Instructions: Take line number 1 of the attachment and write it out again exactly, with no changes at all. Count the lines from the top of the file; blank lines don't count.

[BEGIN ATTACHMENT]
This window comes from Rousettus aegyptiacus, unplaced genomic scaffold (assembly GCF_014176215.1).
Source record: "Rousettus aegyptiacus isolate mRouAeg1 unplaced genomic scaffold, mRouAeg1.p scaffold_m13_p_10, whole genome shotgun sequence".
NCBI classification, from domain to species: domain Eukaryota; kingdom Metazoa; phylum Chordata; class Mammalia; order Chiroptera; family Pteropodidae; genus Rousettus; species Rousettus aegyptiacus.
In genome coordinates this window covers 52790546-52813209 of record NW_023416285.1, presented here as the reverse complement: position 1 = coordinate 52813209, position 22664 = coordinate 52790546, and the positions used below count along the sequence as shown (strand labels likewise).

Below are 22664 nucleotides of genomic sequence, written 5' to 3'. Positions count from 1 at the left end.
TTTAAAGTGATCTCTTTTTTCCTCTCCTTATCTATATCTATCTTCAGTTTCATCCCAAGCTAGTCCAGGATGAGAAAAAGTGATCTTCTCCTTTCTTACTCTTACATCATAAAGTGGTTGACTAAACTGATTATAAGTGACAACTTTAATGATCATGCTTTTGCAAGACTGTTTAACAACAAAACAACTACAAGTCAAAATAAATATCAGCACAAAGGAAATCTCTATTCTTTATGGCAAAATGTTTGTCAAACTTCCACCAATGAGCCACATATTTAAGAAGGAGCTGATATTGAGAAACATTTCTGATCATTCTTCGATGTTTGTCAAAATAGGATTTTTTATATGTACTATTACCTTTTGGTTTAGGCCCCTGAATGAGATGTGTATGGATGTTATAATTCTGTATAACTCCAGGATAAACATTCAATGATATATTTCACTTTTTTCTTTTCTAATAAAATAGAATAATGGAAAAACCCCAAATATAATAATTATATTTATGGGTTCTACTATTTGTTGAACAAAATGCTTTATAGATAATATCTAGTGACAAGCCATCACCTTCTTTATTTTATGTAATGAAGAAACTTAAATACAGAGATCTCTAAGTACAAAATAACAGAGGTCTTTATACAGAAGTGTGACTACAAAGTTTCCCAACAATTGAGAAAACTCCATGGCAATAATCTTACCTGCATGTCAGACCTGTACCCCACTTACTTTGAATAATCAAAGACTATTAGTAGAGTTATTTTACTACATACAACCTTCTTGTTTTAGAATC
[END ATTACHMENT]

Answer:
This window comes from Rousettus aegyptiacus, unplaced genomic scaffold (assembly GCF_014176215.1).